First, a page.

Even if it’s disappointing, the government is functioning as it should

Photo credit: Roberta Macedo

With the 2024 presidential election less than 10 months away, public trust in the government is nearing historic lows. In a survey done by Pew Research Center, about 20% of Americans say they trust the government to do what is right. It has been almost seven decades since trust has reached these levels.

Pair this with the American political divide that the Pew Research Center calls “exceptional in its nature” and which Axios reports as only getting deeper, it’s easy to worry about the future of our country. Especially as the last two presidents have had trouble fulfilling their campaign promises.

In former President Donald Trump’s case, most of his main promises fell by the wayside. He failed to lock up Hillary Clinton as he promised his supporters and never left NATO. His vow to build a border wall failed miserably, as he struggled to obtain funding from Congress.

Trump’s attempt to repeal and replace Obamacare sputtered out on Capitol Hill as well, despite the GOP’s control of both chambers for the first half of his term.

President Biden has also had a disappointing presidency. He promised to overhaul immigration policy, and what little he’s done has led to an awful border crisis. Opposition in Congress has stalled efforts to address gun violence, student loans, paid leave and the minimum wage.

On foreign policy, he fulfilled his vow to strengthen U.S. relations with NATO and pulled out of Afghanistan, but the withdrawal was chaotic and led to the deaths of hundreds, including 15 U.S. service members. Instead of the safer world he promised, the U.S. is now involved in two brutal international conflicts in Gaza and Ukraine.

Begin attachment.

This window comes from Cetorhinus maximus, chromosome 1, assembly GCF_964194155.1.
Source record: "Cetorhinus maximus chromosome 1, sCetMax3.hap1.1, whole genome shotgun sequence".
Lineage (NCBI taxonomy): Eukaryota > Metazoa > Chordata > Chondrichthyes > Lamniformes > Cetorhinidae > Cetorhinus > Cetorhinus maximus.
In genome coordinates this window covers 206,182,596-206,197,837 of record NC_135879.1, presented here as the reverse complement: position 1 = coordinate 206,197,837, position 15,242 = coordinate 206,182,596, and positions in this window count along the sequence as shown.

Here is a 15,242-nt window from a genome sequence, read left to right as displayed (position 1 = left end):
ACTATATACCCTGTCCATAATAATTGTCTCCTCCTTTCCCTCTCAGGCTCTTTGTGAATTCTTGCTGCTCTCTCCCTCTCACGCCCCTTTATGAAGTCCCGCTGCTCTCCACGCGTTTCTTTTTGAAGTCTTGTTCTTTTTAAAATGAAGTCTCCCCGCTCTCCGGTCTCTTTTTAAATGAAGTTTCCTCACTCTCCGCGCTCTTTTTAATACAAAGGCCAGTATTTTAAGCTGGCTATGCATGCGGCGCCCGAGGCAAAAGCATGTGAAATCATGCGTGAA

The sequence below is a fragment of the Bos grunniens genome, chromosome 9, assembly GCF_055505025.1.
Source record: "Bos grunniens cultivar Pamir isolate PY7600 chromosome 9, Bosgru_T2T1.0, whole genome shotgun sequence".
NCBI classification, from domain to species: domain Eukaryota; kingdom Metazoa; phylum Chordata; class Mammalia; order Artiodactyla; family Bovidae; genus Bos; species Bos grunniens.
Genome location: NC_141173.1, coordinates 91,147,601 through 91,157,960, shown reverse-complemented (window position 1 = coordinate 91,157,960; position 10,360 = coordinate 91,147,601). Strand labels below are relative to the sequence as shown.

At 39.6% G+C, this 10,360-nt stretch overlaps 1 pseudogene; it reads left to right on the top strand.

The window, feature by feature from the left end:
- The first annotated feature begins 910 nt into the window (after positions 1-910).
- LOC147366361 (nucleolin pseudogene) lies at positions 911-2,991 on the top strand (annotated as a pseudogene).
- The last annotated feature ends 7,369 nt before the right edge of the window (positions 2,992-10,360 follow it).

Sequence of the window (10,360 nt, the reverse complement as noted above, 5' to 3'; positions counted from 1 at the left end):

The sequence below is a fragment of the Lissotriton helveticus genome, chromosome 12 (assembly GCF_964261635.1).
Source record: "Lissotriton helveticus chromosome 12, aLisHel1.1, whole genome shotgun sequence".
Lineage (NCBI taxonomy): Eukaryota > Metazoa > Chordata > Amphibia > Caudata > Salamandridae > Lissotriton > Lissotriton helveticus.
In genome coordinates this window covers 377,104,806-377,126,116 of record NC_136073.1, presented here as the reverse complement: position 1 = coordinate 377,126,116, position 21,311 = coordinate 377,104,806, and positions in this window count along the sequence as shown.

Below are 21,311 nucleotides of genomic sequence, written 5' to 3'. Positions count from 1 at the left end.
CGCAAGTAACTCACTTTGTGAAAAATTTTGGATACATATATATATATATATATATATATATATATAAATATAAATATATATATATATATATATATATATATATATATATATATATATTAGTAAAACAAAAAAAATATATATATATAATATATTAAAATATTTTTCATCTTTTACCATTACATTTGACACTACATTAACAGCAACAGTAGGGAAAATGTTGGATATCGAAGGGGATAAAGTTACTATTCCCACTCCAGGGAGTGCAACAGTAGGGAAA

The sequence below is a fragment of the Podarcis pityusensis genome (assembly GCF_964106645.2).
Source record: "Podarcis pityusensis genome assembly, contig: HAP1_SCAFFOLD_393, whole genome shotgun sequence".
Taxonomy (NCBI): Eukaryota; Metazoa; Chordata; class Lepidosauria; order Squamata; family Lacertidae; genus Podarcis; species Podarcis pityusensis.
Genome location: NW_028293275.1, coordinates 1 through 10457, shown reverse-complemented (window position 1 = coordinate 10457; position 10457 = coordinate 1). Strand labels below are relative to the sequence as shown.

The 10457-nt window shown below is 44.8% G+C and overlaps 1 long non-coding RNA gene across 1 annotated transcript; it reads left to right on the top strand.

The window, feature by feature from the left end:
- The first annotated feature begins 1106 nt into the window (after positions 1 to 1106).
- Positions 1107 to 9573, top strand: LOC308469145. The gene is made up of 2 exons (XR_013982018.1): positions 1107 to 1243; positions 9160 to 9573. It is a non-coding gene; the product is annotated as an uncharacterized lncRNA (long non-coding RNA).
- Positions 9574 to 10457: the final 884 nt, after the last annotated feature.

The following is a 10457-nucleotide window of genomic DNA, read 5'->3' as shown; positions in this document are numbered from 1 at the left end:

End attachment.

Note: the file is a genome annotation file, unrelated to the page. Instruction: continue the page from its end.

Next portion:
This is a roundabout way to say that Americans are valid in their concerns about our government. Our last two presidents have struggled to deliver on many of their biggest promises and have had even less success reaching over the aisle and making deals with the other party.

Many of Biden and Trump’s failures can be attributed to the deep ideological divide within Congress. The Pew Research Center found that Congress is more ideologically divided than it has been over the past 50 years. Republicans and Democrats have been moving away from the ideological center since the 1970s and now a little over 10 moderate Democrats and Republicans hold seats in Congress. Because of this, it is very difficult for either party to pass any impactful legislation they have advertised like replacing Obamacare or overhauling immigration.

While this may be frustrating, the government is actually functioning the way that it was intended to.

As the Heritage Foundation wrote, “the Framers (of the Constitution) tried again, creating a system of government that did not deny the pursuit of self-interest, but instead helped to direct it toward compromise and consensus.”

One of the main goals of the Constitution was to promote compromise and only allow major change when a majority agreed. In doing this, they added both the separation of powers and checks and balances to the Constitution. These additions not only prevent one section or party in the government from gaining too much power but also make it difficult for our government to function when it is divided.

Because power is diversified throughout the government and each body has a check on the other, one party rarely gains complete power in the government. This means compromise is needed to create any major change within the country, and compromise is almost impossible with the current division in our government.

The government’s current lack of major action is just the government functioning as it should. The founding fathers had a vision for a country that only changes when a majority agrees and compromise can be reached. They also feared rapid, harmful change that more authoritarian regimes could pull off.

Our government isn’t making great progress for a reason, and that reason is an important one.

Ethan Mannello is a junior majoring in journalism with minors in political science and finance.